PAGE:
Station Wagons Are Back, But They’re Not Called Station Wagons Anymore

The Buick Regal TourX will be based on the Opel Insignia Sports Tourer Wagon

Once upon a time station wagons were must-have family vehicles. Cars like the Vista Cruiser and Buick Estate were parked with pride in driveways across the nation. They epitomized family road trips as much as financial success.

Owning a station wagon was a status symbol of a life well-lived, even if behind closed doors they offered private chambers for yelling at kids and fighting over who got the “way back” seats.

As Americans settled into the 1990s, they discovered that the 4-wheel-drive capability and commanding view of sport utility vehicles made station wagons obsolete. The wagon was almost instantly forgotten.

Automakers have attempted to resurrect the wagon over the last couple of decades with limited success. Today, Buick and Jaguar are hoping their latest iterations of the wagon hit the sweet spot with American car buyers. Just don’t expect to them to be called station wagons. Continue reading >>>

From Geneva: The Ugly and the Beautiful

Bentley EXP 9 F concept

One would think that by the time a car debuted at the king of all auto shows, it would be a work of art. There’s just no excuse for putting a half-thought-out vehicle on the world stage at the Geneva Motor Show.

I might cut some slack to low-volume unknown automakers showcasing their wares, but automakers that set the tone for world-class luxury and performance have no excuse for mediocrity. Yet Bentley, Land Rover and Mercedes-Benz all showed up with vehicles straight out of the ugly bucket, while Ferrari, Jaguar and Lamborghini re-wrote the book on beauty.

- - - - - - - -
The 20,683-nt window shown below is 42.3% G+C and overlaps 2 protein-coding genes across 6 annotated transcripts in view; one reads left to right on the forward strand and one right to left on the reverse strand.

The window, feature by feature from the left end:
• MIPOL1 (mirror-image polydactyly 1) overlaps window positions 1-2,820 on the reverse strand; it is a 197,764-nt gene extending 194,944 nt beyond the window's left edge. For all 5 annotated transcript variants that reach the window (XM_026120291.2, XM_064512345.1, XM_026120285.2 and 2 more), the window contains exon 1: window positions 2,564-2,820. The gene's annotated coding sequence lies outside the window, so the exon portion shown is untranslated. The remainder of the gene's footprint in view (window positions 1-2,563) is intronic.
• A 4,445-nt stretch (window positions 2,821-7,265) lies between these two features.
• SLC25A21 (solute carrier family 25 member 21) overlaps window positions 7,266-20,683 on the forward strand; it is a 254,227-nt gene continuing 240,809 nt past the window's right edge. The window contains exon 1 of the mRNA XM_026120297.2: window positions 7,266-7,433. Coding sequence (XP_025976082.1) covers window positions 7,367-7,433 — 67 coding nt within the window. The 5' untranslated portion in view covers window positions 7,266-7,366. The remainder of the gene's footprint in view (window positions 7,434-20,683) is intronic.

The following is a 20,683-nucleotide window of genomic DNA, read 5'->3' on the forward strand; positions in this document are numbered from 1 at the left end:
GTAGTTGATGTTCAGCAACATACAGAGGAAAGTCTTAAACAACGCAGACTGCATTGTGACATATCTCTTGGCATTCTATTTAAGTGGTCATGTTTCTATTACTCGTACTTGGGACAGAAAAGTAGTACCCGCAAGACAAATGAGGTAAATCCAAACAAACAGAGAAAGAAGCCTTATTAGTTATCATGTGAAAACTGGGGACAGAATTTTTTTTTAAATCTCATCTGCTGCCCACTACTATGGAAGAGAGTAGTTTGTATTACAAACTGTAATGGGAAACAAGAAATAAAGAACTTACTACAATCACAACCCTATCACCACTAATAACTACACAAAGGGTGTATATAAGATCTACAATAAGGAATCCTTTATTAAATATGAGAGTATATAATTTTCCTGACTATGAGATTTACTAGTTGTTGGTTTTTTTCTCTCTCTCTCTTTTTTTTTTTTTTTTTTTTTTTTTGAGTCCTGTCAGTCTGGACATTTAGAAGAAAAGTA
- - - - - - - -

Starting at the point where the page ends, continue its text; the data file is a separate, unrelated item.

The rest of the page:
Keep reading for pictures of each!

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Under Indian Ownership, Jaguar Claws Back

Jaguar C-X16

Prepare yourself for a litter-ful of cat cliches, because this blog is about to go feral!

In 2008, Jaguar had the meow of a newborn kitten. It was hard to watch, as I’d been a Jag fan for years, lusting after the sweet curves of the E-Type, snapping my head at any sighting of an XK and then, finally, buying a new 2004 X-Type. That X-Type, though, is one reason things were going downhill. The car was a sales disaster. Things looked bad for Jaguar. So bad, in fact, the once-regal British motor company was purchased by an unknown company in, of all places, India.

Many wrote Jaguar off.

I wondered if Tata Motors, the Indian firm with the funny name, could save the embattled Brits. As soon as the new Jaguar XF showed its ferocious face, I knew my beloved Jag would not only be okay, but once again roar back toward the top of the luxury game. The redesigned XJ and XK further proved my gut feelings.

Today, Jaguar is primed to become a player in luxury sales charts. And more new cars, and good news, are on the way.

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